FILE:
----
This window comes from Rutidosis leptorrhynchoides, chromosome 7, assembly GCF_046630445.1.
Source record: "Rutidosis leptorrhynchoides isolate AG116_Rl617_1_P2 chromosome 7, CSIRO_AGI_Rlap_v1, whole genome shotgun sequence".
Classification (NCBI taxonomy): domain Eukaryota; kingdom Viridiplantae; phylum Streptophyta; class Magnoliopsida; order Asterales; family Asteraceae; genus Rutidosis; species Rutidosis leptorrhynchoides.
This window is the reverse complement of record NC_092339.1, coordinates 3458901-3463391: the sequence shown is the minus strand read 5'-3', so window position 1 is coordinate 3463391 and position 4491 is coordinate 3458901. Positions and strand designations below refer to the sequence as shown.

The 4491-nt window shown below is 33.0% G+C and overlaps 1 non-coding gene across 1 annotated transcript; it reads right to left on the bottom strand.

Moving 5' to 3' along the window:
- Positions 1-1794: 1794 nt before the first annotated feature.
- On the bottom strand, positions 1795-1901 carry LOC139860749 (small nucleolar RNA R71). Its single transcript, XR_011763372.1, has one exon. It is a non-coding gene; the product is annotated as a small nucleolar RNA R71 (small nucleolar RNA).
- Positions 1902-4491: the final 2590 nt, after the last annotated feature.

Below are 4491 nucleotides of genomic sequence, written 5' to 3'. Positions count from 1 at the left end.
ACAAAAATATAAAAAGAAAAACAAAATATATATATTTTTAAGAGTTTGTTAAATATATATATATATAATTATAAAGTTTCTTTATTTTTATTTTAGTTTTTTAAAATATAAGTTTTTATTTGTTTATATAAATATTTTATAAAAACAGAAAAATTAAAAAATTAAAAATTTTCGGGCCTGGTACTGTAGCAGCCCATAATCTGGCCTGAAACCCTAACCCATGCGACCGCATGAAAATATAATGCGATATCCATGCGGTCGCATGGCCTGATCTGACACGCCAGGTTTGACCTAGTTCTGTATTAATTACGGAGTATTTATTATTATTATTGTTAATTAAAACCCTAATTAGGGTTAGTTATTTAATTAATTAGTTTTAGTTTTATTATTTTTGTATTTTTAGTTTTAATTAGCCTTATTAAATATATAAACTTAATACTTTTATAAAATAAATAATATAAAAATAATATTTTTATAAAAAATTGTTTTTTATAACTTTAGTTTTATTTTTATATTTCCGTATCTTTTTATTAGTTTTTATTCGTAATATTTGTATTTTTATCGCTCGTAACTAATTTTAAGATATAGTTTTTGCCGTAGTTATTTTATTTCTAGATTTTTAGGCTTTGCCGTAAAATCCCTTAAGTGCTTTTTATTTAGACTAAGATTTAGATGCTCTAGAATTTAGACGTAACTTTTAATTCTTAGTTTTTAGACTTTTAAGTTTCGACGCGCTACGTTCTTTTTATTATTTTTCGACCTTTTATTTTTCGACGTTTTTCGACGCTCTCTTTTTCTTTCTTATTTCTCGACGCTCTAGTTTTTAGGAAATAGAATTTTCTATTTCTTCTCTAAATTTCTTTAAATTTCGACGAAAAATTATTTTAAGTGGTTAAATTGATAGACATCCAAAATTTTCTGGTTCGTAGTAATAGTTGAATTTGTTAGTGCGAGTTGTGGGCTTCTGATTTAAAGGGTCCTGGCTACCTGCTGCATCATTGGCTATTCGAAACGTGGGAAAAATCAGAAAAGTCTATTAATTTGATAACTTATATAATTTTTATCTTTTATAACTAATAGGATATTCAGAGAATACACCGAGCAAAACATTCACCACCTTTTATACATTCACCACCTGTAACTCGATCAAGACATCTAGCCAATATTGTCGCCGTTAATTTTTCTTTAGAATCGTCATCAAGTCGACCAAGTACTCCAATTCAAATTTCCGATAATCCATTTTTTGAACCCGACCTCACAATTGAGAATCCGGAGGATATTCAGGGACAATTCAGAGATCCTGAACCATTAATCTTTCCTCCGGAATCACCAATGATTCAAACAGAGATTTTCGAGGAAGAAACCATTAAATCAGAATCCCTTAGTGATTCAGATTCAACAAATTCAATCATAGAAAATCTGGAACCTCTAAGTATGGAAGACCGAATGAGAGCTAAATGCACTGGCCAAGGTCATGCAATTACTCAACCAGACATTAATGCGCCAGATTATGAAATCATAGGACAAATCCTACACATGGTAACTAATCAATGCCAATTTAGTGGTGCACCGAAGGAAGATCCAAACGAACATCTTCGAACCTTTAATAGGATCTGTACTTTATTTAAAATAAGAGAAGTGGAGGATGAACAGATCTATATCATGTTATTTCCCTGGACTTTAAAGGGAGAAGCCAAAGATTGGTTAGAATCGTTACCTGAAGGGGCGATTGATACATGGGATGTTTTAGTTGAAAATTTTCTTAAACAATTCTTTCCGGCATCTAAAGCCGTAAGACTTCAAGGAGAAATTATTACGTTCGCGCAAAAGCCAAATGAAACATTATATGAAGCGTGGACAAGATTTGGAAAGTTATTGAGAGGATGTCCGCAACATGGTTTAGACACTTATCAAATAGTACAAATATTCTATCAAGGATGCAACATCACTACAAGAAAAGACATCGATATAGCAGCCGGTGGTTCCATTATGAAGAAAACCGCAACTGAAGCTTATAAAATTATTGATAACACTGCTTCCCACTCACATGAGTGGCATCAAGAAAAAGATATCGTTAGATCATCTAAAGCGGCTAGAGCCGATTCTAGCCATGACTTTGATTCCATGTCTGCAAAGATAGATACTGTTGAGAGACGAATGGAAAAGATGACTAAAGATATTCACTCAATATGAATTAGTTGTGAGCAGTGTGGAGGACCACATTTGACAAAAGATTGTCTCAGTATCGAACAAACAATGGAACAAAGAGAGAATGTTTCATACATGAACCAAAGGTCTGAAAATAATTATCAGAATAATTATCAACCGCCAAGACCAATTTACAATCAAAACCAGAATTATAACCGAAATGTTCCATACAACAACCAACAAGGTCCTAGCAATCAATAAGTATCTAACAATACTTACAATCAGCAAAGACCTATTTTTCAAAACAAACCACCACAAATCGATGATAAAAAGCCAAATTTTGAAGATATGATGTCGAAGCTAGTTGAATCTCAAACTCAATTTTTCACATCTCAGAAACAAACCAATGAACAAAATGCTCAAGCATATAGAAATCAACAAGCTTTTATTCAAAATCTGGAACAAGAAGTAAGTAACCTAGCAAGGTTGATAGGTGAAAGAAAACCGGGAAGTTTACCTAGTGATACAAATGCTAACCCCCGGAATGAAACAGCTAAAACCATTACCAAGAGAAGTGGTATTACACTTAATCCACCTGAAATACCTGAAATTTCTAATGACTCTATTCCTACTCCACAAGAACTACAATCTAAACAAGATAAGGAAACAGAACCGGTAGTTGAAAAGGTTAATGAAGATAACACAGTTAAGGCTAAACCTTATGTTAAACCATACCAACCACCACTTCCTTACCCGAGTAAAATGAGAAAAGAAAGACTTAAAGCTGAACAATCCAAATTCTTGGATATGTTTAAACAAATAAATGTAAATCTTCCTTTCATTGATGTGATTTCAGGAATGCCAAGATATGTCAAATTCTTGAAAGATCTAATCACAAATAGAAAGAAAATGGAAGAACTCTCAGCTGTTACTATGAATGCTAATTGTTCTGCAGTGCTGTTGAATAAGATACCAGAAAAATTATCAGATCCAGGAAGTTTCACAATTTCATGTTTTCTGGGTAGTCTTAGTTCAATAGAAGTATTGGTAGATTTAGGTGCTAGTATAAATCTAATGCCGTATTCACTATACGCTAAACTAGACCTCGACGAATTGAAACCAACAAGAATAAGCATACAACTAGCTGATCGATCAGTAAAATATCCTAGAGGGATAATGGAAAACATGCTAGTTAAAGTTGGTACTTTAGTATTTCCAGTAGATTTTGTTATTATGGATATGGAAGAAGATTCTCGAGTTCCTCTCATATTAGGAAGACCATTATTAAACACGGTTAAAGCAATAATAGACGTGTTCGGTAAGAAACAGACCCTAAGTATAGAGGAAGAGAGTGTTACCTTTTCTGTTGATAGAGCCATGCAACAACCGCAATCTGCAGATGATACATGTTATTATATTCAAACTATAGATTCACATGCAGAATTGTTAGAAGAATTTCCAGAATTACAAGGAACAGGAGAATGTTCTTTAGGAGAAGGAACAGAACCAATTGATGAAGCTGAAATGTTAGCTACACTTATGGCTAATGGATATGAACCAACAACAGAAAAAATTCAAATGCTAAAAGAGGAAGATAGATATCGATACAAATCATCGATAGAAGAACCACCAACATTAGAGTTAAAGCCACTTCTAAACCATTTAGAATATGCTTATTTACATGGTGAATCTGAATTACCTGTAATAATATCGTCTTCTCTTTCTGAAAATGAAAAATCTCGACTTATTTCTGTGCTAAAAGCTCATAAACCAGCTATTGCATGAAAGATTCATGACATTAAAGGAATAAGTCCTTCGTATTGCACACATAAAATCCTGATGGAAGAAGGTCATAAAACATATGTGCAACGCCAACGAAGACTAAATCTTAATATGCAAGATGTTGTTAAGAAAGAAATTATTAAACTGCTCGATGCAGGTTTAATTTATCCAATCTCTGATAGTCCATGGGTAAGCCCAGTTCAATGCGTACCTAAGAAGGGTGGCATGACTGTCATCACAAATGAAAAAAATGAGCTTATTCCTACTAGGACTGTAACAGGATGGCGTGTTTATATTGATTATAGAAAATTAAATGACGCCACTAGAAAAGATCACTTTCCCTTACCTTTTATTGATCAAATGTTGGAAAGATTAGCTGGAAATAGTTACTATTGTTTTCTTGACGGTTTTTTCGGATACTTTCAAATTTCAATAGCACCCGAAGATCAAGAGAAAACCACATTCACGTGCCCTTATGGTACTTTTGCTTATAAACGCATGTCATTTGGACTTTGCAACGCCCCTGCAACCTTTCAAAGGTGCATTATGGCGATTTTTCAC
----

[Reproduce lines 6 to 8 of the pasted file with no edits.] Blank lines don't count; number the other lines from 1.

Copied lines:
Moving 5' to 3' along the window:
- Positions 1-1794: 1794 nt before the first annotated feature.
- On the bottom strand, positions 1795-1901 carry LOC139860749 (small nucleolar RNA R71). Its single transcript, XR_011763372.1, has one exon. It is a non-coding gene; the product is annotated as a small nucleolar RNA R71 (small nucleolar RNA).